Generating Ideas

    • June 4, 2008

The Goal: Involve nurses and other frontline staff in continually identifying areas for improvement in the quality or patient-centeredness of care, and design and test new procedures to potentially address these challenges.

Why It's Important: A fundamental concept of TCAB is the engagement of frontline nurses and others in the process of generating ideas for improvement. While good ideas from other organizations may create a spark for testing changes, the key processes of care in an individual setting must be adapted for them to become part of the culture and natural practice on a given unit.

How It's Done: The "deep dive" and "snorkel" exercises are valuable sources of ideas that are generated from frontline staff. These exercises are generally conducted at the launch of the TCAB process. It is critical that regular opportunities exist for ongoing input from frontline staff about new ideas for improvement. Often the habits and patterns of work on a unit are passed from experienced nurses to novice nurses. Some of these common practices may represent "work-arounds" to address either long-standing problems or archaic processes.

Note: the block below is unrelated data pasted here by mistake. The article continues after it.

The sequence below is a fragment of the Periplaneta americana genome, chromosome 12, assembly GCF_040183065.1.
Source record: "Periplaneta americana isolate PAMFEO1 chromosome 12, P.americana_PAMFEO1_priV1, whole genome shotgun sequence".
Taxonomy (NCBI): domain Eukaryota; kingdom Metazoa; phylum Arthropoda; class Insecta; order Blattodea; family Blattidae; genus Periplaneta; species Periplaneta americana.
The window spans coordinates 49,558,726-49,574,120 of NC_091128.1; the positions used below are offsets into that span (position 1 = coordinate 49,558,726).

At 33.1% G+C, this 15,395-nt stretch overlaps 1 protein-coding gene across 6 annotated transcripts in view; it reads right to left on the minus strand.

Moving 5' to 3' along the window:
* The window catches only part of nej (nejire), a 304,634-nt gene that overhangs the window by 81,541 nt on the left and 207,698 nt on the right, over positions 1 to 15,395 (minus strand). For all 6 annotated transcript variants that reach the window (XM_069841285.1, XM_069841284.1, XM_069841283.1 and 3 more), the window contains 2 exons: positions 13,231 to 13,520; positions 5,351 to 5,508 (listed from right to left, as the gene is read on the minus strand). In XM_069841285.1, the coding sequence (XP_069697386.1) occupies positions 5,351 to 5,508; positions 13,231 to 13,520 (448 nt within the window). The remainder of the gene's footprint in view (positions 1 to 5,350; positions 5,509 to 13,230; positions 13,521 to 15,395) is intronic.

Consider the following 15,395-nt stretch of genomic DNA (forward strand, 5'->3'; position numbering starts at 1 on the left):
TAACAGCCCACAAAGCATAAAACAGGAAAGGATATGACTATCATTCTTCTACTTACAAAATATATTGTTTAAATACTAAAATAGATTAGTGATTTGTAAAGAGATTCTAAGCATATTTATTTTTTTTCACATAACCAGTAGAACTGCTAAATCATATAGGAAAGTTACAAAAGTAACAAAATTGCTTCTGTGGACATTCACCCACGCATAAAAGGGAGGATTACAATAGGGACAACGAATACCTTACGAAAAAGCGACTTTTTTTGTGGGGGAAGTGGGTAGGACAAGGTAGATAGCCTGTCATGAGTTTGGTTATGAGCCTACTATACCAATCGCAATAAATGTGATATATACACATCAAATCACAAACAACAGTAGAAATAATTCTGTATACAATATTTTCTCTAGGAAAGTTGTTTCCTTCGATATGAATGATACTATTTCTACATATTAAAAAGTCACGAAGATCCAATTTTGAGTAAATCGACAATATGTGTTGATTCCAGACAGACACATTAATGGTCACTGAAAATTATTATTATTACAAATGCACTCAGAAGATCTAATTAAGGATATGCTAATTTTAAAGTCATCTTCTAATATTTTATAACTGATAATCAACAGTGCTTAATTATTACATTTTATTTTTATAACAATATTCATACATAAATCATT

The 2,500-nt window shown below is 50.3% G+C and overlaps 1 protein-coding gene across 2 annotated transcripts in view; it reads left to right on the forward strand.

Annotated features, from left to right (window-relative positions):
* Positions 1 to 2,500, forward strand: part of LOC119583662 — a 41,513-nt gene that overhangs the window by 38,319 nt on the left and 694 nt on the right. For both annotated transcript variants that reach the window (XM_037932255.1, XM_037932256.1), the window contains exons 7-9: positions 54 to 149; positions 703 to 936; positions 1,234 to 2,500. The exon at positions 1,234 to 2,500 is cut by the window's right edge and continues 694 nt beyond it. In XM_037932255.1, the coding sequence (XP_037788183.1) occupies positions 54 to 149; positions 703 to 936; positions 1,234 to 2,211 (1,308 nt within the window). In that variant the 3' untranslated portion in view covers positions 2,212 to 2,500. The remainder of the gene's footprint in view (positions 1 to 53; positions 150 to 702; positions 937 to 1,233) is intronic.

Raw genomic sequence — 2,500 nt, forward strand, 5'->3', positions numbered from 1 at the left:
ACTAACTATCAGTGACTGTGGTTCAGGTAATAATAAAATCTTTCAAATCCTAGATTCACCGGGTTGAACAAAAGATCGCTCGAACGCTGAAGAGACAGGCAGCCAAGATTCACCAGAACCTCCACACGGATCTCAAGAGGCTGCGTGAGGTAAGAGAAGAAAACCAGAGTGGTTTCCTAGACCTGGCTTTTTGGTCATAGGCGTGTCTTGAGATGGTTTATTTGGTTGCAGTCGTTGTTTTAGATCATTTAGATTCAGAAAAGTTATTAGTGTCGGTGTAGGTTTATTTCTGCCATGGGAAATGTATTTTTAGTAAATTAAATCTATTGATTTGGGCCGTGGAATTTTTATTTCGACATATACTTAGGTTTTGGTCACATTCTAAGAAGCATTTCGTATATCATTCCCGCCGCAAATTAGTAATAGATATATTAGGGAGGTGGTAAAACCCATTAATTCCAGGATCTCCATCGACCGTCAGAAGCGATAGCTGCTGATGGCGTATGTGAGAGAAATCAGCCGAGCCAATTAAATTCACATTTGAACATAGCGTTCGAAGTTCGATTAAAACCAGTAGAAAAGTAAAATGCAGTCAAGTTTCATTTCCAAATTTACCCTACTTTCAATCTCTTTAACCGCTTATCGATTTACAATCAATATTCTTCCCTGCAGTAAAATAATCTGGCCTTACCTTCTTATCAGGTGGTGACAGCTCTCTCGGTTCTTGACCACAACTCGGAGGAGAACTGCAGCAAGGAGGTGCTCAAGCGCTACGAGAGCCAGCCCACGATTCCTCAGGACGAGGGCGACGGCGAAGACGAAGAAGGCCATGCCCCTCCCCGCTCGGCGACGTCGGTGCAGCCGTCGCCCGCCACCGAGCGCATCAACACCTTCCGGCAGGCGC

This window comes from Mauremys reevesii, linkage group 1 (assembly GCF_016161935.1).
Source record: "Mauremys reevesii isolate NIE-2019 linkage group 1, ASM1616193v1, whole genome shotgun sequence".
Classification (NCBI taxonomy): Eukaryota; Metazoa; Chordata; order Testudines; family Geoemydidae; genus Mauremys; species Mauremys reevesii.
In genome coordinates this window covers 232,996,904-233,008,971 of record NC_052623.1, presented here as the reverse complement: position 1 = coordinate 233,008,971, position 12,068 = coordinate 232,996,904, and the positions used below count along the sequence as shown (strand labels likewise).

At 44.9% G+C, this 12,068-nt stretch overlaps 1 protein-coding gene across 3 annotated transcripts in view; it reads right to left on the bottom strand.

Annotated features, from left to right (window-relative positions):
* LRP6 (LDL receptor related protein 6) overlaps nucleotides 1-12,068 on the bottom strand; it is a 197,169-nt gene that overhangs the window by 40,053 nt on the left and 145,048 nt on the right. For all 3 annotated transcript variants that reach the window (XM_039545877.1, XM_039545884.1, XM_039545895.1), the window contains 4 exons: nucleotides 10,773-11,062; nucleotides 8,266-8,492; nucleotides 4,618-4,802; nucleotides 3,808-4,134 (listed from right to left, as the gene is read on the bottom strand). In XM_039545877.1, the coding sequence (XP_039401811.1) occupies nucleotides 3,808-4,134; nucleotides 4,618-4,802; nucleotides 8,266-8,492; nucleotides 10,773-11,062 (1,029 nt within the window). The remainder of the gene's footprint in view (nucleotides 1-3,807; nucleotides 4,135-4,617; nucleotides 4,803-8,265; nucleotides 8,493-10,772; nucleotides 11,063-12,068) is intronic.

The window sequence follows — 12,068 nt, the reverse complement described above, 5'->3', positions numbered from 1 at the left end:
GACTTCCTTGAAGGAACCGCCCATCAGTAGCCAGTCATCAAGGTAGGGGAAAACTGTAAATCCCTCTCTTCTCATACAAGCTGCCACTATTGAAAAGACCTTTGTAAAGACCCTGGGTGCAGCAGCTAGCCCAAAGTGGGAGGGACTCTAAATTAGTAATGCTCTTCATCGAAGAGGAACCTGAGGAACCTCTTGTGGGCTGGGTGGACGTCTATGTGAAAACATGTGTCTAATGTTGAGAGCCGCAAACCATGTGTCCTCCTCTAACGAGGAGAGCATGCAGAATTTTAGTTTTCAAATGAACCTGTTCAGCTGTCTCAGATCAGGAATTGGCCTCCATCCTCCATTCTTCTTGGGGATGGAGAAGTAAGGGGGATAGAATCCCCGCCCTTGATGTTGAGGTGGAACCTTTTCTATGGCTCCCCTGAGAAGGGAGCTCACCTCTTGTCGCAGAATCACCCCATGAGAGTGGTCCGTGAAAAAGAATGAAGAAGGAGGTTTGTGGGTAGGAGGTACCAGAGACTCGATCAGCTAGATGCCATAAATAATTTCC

1. Frontline teams should meet weekly to brainstorm and generate new ideas through:

  • Brainstorming or "Snorkel" exercises.
  • Adapting strategies from other industries.
  • Adapting "best practices" from other hospitals or conferences.
  • Conducting site visits at other hospitals.

2. Provide opportunities to redesign work processes to identify and drive out waste and enhance safe, reliable and patient-centered care.

  • Methods to enhance regular generation of new ideas include incorporating storytelling into staff meetings, creating a culture in which reporting of near-misses is encouraged for the purposes of learning, and incorporating brainstorming ideas into regular staff meetings. The balance between adapting and implementing proven strategies with the need to enhance vitality through staff-generated ideas is a characteristic of a successful TCAB unit.
  • Identifying the biggest complaints often leads to creative new solutions and ideas. Asking frontline staff about some of the biggest challenges they face each workday, then looking for ways to address them, quickly engages staff in problem-solving issues they are most invested in changing.
  • Successful sites regularly involve new people in these meetings (including new hires and students) and ensure the group is seen as open to new perspectives. New participants help to generate some of the best new ideas.
  • Underscore that this process is not an additional task, but offers a new and different way to improve care processes. TCAB is a proven way that frontline nurses can position themselves as the drivers of quality improvement—rather than having to implement the ideas of others. Nurses who have participated have enjoyed the opportunity to learn and make improvements together.